Background: Evidence-based guidelines for the management of neurological disease and lower urinary tract dysfunction have been produced by the International Consultations on Incontinence (ICI). These are comprehensive guidelines, and were developed to have world-wide relevance. Aims: To update clinical management of neurogenic bladder dysfunction from the recommendations of the fourth ICI, 2009. Materials and methods: A series of evidence reviews and updates were performed by members of the working group. The resulting guidelines were presented at the 2012 meeting of the European Association of Urology for consultation, and consequently amended to deliver evidence-based conclusions and recommendations in 2013. Results: The current review is a synthesis of the conclusions and recommendations, including the algorithms for initial and specialized management of neurogenic lower urinary tract dysfunction. The pathophysiology is categorized according to the nature of onset of neurological disease and the part(s) of the nervous system affected. Assessment requires clinical evaluation, general investigations, and specialized testing. Treatment primarily focuses on ensuring safety of the patient and optimizing quality of life. Symptom management covers conservative and interventional measures to aid urine storage and bladder emptying, along with containment of incontinence. A multidisciplinary approach to management is essential. Discussion: The review offers a pragmatic review of management in the context of complex pathophysiology and varied evidence base. Neurourol. Urodynam. 35:657–665, 2016. © 2016 Wiley Periodicals, Inc.

Neurogenic lower urinary tract dysfunction: Clinical management recommendations of the Neurologic Incontinence committee of the fifth International Consultation on Incontinence 2013 / Drake M.J.; Apostolidis A.; Cocci A.; Emmanuel A.; Gajewski J.B.; Harrison S.C.W.; Heesakkers J.P.F.A.; Lemack G.E.; Madersbacher H.; Panicker J.N.; Radziszewski P.; Sakakibara R.; Wyndaele J.J.. - In: NEUROUROLOGY AND URODYNAMICS. - ISSN 0733-2467. - ELETTRONICO. - 35:(2016), pp. 657-665. [10.1002/nau.23027]

Neurogenic lower urinary tract dysfunction: Clinical management recommendations of the Neurologic Incontinence committee of the fifth International Consultation on Incontinence 2013

Cocci A.;
2016

Abstract

Background: Evidence-based guidelines for the management of neurological disease and lower urinary tract dysfunction have been produced by the International Consultations on Incontinence (ICI). These are comprehensive guidelines, and were developed to have world-wide relevance. Aims: To update clinical management of neurogenic bladder dysfunction from the recommendations of the fourth ICI, 2009. Materials and methods: A series of evidence reviews and updates were performed by members of the working group. The resulting guidelines were presented at the 2012 meeting of the European Association of Urology for consultation, and consequently amended to deliver evidence-based conclusions and recommendations in 2013. Results: The current review is a synthesis of the conclusions and recommendations, including the algorithms for initial and specialized management of neurogenic lower urinary tract dysfunction. The pathophysiology is categorized according to the nature of onset of neurological disease and the part(s) of the nervous system affected. Assessment requires clinical evaluation, general investigations, and specialized testing. Treatment primarily focuses on ensuring safety of the patient and optimizing quality of life. Symptom management covers conservative and interventional measures to aid urine storage and bladder emptying, along with containment of incontinence. A multidisciplinary approach to management is essential. Discussion: The review offers a pragmatic review of management in the context of complex pathophysiology and varied evidence base. Neurourol. Urodynam. 35:657–665, 2016. © 2016 Wiley Periodicals, Inc.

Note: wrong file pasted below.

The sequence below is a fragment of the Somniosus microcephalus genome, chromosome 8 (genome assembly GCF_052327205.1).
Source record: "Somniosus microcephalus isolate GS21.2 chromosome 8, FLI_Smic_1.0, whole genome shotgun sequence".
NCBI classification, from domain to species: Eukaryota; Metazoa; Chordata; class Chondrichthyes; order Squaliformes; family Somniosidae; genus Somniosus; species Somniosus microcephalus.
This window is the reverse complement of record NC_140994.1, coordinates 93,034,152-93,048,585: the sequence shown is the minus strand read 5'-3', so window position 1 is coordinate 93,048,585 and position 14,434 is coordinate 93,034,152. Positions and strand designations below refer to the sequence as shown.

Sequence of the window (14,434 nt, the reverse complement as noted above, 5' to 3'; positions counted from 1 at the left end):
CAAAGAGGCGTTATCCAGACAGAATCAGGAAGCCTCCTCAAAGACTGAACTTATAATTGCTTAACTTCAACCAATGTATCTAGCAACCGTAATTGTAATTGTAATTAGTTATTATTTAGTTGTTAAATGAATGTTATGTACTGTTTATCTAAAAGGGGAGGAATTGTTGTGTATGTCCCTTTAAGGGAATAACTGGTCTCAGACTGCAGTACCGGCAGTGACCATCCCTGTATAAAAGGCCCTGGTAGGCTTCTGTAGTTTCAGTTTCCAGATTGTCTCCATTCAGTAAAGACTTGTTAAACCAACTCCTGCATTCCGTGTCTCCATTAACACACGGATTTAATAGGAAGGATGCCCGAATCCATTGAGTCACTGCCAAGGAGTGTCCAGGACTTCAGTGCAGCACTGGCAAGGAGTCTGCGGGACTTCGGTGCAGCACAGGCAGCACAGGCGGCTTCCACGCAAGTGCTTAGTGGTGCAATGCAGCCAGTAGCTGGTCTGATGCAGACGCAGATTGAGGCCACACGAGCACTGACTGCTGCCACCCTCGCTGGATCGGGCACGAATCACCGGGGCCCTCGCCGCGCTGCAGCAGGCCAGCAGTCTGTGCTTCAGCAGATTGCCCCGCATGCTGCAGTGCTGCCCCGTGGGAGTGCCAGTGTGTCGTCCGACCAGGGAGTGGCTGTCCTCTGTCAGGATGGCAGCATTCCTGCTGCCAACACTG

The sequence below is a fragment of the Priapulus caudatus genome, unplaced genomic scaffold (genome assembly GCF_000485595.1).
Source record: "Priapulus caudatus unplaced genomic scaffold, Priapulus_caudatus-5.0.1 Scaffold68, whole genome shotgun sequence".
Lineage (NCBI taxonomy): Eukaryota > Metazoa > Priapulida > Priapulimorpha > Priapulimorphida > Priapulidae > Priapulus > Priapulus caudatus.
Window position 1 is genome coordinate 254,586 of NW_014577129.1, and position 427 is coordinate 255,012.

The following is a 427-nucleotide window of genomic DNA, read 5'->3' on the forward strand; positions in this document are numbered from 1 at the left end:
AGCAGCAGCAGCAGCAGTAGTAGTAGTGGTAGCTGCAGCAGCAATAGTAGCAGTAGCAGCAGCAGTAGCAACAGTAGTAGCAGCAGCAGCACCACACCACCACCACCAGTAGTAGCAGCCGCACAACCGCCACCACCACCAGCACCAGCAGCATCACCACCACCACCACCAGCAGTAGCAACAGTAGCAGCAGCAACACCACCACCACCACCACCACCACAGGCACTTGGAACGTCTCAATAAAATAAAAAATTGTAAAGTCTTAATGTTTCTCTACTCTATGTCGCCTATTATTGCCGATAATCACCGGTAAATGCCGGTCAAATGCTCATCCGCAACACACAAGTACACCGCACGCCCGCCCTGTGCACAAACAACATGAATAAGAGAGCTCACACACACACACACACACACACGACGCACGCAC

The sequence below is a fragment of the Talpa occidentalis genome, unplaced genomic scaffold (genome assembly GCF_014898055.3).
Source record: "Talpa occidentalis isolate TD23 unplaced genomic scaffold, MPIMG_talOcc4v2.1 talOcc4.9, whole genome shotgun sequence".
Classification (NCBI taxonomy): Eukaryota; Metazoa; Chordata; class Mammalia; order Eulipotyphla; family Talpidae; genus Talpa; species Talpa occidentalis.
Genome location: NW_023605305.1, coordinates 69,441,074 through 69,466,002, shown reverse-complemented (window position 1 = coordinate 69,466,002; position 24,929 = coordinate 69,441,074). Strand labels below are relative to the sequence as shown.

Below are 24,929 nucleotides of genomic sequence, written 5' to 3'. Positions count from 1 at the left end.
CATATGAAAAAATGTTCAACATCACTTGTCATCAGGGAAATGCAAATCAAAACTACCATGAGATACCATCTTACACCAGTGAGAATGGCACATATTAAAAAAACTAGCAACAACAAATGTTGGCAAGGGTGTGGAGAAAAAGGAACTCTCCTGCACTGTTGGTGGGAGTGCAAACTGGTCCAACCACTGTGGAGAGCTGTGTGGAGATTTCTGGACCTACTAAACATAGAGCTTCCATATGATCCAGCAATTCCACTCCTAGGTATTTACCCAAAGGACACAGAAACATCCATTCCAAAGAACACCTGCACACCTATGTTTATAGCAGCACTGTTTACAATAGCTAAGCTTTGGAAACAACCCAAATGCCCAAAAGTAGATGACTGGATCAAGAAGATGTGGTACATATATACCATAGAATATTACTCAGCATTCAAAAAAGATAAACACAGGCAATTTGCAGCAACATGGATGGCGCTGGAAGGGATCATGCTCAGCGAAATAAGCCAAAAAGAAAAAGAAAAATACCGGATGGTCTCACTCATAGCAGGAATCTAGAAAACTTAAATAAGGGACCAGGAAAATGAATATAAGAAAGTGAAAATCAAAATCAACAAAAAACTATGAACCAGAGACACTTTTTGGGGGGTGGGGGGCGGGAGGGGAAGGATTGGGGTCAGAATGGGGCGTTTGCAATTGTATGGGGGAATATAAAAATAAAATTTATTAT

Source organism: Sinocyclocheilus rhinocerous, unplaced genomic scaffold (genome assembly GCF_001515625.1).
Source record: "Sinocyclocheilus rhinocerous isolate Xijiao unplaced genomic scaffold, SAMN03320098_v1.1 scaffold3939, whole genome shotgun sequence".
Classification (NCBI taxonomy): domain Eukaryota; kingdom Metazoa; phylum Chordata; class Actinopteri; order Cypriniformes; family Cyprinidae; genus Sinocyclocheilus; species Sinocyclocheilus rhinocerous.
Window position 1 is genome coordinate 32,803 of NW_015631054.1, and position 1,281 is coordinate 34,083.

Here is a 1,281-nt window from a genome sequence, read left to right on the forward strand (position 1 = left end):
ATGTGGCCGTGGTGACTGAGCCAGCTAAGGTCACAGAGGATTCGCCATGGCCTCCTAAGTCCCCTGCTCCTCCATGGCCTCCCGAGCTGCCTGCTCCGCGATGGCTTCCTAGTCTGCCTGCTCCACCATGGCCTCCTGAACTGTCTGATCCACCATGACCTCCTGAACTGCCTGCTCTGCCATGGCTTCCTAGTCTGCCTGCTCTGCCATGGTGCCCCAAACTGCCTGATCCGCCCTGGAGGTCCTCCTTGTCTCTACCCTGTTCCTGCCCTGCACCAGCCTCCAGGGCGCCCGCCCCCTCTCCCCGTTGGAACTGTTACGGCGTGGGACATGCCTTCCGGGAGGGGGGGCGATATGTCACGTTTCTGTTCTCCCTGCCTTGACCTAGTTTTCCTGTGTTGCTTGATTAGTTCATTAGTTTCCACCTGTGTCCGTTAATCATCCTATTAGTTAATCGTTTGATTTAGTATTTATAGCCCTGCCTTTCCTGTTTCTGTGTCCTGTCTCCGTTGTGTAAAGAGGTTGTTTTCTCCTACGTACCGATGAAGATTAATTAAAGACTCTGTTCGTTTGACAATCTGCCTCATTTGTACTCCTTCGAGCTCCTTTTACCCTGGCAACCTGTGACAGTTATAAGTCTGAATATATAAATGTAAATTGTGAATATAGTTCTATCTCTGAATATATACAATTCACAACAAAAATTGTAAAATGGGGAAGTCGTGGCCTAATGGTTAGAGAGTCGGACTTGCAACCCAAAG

2016
35
657
665
Drake M.J.; Apostolidis A.; Cocci A.; Emmanuel A.; Gajewski J.B.; Harrison S.C.W.; Heesakkers J.P.F.A.; Lemack G.E.; Madersbacher H.; Panicker J.N.; Radziszewski P.; Sakakibara R.; Wyndaele J.J.
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Utilizza questo identificatore per citare o creare un link a questa risorsa: https://hdl.handle.net/2158/1363050
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